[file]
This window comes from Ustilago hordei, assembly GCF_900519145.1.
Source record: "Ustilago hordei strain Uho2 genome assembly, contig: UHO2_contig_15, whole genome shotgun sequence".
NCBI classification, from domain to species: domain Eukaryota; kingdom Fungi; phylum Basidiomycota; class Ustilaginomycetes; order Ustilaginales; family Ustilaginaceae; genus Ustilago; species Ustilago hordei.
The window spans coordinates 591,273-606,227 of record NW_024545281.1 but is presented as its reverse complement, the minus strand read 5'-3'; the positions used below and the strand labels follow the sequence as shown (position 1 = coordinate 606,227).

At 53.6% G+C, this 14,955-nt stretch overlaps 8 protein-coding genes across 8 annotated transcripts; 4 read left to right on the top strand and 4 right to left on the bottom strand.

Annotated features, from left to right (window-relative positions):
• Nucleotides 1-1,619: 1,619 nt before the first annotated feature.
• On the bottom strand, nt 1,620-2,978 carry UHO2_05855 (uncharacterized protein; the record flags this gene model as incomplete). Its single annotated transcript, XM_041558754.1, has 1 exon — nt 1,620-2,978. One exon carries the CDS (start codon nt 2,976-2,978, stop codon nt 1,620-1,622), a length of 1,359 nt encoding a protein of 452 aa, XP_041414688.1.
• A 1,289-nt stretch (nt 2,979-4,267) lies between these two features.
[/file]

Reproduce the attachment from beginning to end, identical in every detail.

This window comes from Ustilago hordei, assembly GCF_900519145.1.
Source record: "Ustilago hordei strain Uho2 genome assembly, contig: UHO2_contig_15, whole genome shotgun sequence".
NCBI classification, from domain to species: domain Eukaryota; kingdom Fungi; phylum Basidiomycota; class Ustilaginomycetes; order Ustilaginales; family Ustilaginaceae; genus Ustilago; species Ustilago hordei.
The window spans coordinates 591,273-606,227 of record NW_024545281.1 but is presented as its reverse complement, the minus strand read 5'-3'; the positions used below and the strand labels follow the sequence as shown (position 1 = coordinate 606,227).

At 53.6% G+C, this 14,955-nt stretch overlaps 8 protein-coding genes across 8 annotated transcripts; 4 read left to right on the top strand and 4 right to left on the bottom strand.

Annotated features, from left to right (window-relative positions):
• Nucleotides 1-1,619: 1,619 nt before the first annotated feature.
• On the bottom strand, nt 1,620-2,978 carry UHO2_05855 (uncharacterized protein; the record flags this gene model as incomplete). Its single annotated transcript, XM_041558754.1, has 1 exon — nt 1,620-2,978. One exon carries the CDS (start codon nt 2,976-2,978, stop codon nt 1,620-1,622), a length of 1,359 nt encoding a protein of 452 aa, XP_041414688.1.
• A 1,289-nt stretch (nt 2,979-4,267) lies between these two features.